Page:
As EU leaders convene today to discuss the way forward for Britain’s departure from the European Union, they shouldn’t forget about the future ahead of them – including the all-important question of climate change objectives for 2050, writes Brook Riley.
Brook Riley is head of EU affairs at the Rockwool Group, a world leader in building insulation.
If only EU leaders were taking the same tough line on climate change as they are on Brexit! But where the UK faces hard deadlines and European unity, climate action gets vague promises and open commitments.
The all-important question is whether Angela Merkel, Emmanuel Macron and the others will support the European Commission’s call to increase the ambition of the EU’s climate policies. The Commission wants Europe to do its bit to limit global warming to 1.5°C and go ‘climate neutral’ by 2050. The European Parliament agrees. But before this can be translated into legislation, all heads of state must give the green light.
They haven’t, or at least not yet. On 22 March, the morning after the decision to extend the Brexit deadline, EU leaders only agreed to ‘strive’ for climate neutrality. This is aspirational at best. Just as bad, leaders didn’t mention the 2050 deadline.
But it’s not game over. They will discuss climate again during the next European Council summit in June. And they aren’t all trying to spin their position as a success. Mr Macron’s verdict: “This is not in line with our climate commitments, with scientific consensus, or with our Youth’s rightful demands. We need a wake up call”.
What needs to happen to get on track for June?
First, pro-ambition advocates need a much better understanding of member states’ mindsets on climate action. Richer western countries back ambition, central and eastern member states are more reluctant. Who can blame them? Climate change is something people get interested in when basic salary, healthcare and wellbeing concerns are taken care of.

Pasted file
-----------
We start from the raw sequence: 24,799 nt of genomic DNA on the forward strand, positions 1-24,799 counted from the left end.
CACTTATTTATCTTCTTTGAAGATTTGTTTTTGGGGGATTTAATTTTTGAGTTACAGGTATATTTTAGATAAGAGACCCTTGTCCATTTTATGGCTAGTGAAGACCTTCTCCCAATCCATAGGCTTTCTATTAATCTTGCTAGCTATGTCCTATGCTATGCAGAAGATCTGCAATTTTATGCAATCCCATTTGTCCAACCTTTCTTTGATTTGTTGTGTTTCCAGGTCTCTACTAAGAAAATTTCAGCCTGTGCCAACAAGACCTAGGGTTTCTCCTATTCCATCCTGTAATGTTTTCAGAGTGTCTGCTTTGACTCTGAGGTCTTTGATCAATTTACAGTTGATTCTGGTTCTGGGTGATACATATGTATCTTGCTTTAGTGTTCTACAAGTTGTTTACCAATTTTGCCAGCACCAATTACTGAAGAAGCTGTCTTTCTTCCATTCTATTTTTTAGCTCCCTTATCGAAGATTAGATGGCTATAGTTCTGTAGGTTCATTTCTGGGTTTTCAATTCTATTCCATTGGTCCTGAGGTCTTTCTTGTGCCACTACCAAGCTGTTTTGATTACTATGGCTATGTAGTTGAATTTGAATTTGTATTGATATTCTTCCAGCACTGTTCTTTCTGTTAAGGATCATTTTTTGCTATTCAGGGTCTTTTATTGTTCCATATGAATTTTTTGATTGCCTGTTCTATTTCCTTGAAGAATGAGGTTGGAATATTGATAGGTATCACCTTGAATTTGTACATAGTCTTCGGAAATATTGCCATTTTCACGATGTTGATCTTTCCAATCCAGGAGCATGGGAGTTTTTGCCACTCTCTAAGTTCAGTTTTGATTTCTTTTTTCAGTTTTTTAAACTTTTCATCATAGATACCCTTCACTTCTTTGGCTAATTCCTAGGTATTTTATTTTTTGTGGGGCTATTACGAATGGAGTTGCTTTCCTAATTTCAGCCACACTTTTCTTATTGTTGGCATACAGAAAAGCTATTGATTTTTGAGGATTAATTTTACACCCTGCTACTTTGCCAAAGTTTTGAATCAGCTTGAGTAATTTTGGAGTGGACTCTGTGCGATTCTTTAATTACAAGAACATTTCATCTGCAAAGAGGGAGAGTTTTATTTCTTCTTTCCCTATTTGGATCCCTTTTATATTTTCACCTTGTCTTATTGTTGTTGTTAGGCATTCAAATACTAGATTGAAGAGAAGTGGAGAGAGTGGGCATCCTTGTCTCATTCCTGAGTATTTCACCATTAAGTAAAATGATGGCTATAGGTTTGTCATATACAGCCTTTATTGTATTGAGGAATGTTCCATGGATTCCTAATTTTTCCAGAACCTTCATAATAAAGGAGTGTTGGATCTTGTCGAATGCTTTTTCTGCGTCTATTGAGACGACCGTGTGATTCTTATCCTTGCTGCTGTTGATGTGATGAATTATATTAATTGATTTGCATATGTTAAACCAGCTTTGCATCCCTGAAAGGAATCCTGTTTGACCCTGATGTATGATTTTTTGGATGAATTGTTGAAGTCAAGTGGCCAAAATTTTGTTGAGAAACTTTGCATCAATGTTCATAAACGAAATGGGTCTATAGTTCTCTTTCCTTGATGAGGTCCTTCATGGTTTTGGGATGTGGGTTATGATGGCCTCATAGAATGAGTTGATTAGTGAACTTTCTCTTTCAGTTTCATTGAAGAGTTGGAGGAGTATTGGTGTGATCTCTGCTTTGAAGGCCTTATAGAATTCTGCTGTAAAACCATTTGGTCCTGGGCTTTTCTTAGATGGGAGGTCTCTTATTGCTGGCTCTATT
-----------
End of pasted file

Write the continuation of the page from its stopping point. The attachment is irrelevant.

Therefore the task is to show that signing up to climate neutrality can deliver big socio-economic benefits—and fast. This is doable. Poland for example has a big, bold and very political plan to renovate four million homes over the next ten years. The primary goal—with an eye on the national elections in the autumn—is to fight smog and improve living standards, but it can slash emissions too. And Poland needs EU support: it has pledged €25 billion which it can’t hope to deliver without funding from the Commission and the European Investment Bank.
Second, climate action needs better organisation. One week before the European summit, an estimated 1.4 million students in over 2,000 cities demonstrated for climate action. This is mobilisation on a scale which climate advocates could only dream of a few years ago. And yet… it didn’t truly cut through to the leaders. In EU circles, mastering the jargon is the passport to influence. The kids on the street don’t speak the language of the European Council procedures, and their fantastic energy isn’t getting channelled into the political debates.
Businesses, meanwhile, must champion the benefits of climate neutrality and say loud and clear that no one can afford the price of inaction.
Third: mastering the political process. Heads of state agreements are the result of months of careful negotiations. Donald Tusk, of ‘special place in hell’ fame, chairs the summits. His cabinet, aided by the Council secretariat, prepares the draft wording. What arguments will they find most convincing? What wording could be acceptable to all parties?
Most important of all, politics is all about compromise—the Brexit process has shown this if it has shown anything. Yet it’s simply not possible to compromise on ambition: going climate neutral by 2050 is the only acceptable outcome (and some would say it is not good enough). Therefore arrangements will have to be found elsewhere, in the EU budget, and in other dossiers.
With less than a hundred days to the next EU summit, there is no time to lose.